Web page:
Acne and you
Acne results from plugged hair follicles. Oil, dirt, and dead skin cells on the surface of your skin clog your pores and create pimples or small, localized infections. Treatments work to clear away bacteria and dry up the excess oils that lead to acne. Different acne treatments include lifestyle remedies, topical medication, oral medication, and medical procedures.
The treatment that’s right for you depends on your individual condition. If you have mild to moderate acne, such as whiteheads or blackheads, your treatment should be relatively easy. However, if you have cystic or inflammatory acne, your treatment may be more challenging. Cystic acne is one or more large, painful, red cysts under the surface of your skin. Your doctor or dermatologist can help you figure out what type of acne you have.
Many people with mild acne or pimples can manage their condition with lifestyle changes. Oil is a major cause of acne, so keeping your face clean and your hair away from it is important, especially if your hair tends to be greasy. Oils from your hair and face also build up on your bedding. Changing your pillowcase daily or weekly can help prevent this buildup.
Wash your face two to three times per day with lukewarm water and a gentle cleanser that’s not abrasive. Don’t scrub your skin too hard. This can aggravate your skin even more. Also, try not to use skin care products that can be irritating, such as scented lotions or oil-based makeup. Choose moisturizers and sunscreens that are labeled “noncomedogenic.” This means that the product won’t clog your pores.
These adjustments can go a long way in helping you resolve mild acne. If you need something a little stronger, your doctor may suggest you also use topical or oral medication.
Topical medications are lotions, gels and creams that you apply to your skin. You typically apply a thin coat on your skin in the morning and before bedtime after washing your face. Some are available over the counter, and others require a prescription.
OTC acne products usually contain the active ingredient salicylic acid or benzoyl peroxide. These substances reduce the amount of oil your body produces. They also fight inflammation. These effects help treat existing blemishes and prevent new ones from forming.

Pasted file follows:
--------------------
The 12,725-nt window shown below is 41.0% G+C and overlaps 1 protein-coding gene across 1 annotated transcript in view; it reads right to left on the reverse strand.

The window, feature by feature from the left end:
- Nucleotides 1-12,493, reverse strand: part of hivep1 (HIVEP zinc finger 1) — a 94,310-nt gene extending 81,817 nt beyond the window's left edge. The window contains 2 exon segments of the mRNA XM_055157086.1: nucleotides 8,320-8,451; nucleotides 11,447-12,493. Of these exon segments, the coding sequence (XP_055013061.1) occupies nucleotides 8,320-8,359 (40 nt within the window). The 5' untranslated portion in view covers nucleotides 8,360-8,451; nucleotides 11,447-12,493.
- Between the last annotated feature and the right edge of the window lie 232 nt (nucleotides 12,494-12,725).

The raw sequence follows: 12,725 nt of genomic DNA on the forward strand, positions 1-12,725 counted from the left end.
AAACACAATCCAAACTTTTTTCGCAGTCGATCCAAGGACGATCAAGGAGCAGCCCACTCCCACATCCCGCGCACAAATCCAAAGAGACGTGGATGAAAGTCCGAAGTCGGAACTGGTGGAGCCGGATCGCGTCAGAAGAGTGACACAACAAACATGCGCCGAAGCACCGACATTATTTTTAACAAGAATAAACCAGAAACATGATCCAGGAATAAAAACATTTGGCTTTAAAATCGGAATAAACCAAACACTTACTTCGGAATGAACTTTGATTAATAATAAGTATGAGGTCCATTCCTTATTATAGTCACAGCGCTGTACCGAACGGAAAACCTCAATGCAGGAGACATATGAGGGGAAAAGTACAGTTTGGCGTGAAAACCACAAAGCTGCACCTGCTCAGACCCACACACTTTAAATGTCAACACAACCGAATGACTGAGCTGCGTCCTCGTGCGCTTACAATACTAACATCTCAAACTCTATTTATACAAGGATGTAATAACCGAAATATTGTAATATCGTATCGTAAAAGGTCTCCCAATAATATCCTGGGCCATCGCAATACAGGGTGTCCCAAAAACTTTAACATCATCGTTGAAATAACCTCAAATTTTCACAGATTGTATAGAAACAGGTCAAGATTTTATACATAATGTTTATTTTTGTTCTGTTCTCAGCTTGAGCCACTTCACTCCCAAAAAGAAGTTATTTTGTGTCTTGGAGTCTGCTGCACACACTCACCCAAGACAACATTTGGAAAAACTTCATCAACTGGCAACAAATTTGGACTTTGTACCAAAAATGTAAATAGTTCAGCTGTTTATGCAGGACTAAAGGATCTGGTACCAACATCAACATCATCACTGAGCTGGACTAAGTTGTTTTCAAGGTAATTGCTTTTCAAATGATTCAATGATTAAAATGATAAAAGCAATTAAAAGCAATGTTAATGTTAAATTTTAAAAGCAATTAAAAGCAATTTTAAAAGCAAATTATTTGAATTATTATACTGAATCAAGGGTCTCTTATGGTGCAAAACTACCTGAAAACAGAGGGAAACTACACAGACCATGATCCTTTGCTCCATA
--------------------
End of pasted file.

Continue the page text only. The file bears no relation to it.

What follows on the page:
Prescription topical medications can help when OTC products aren’t strong enough. These acne gels or creams may contain tretinoin (a retinoid drug that comes from vitamin A), a stronger version of benzoyl peroxide, or an antibiotic called clindamycin. These may do a better job of killing bacteria when your acne is moderate to severe.
Oral medications for acne are also called systemic treatments because they are absorbed throughout your entire body. They’re only available with a prescription from your doctor. These drugs are commonly used to treat moderate to severe acne that doesn’t respond to topical agents. The three types of systemic drugs used to treat acne include:
Your doctor may prescribe a daily antibiotic pill, such as tetracycline. It can help fight bacteria and infection from the inside out. Antibiotics are commonly used with topical medication when gels and creams alone don’t improve your condition.
Birth control pills
Regulating hormone levels can help improve acne for some women. However, you should not use birth control pills during pregnancy. If you’re pregnant, ask your doctor what you can do to banish breakouts.
Isotretinoin is a strong drug in the retinoid family. It reduces the size of oil glands so that they make less oil. It also helps regulate skin cell turnover so that the cells don’t block the release of bacteria and excess oil from your pores. Isotretinoin is mostly reserved for people with severe cystic acne. Your doctor may prescribe it when other acne drugs haven’t worked. However, the side effects can be severe, so it isn’t for everyone.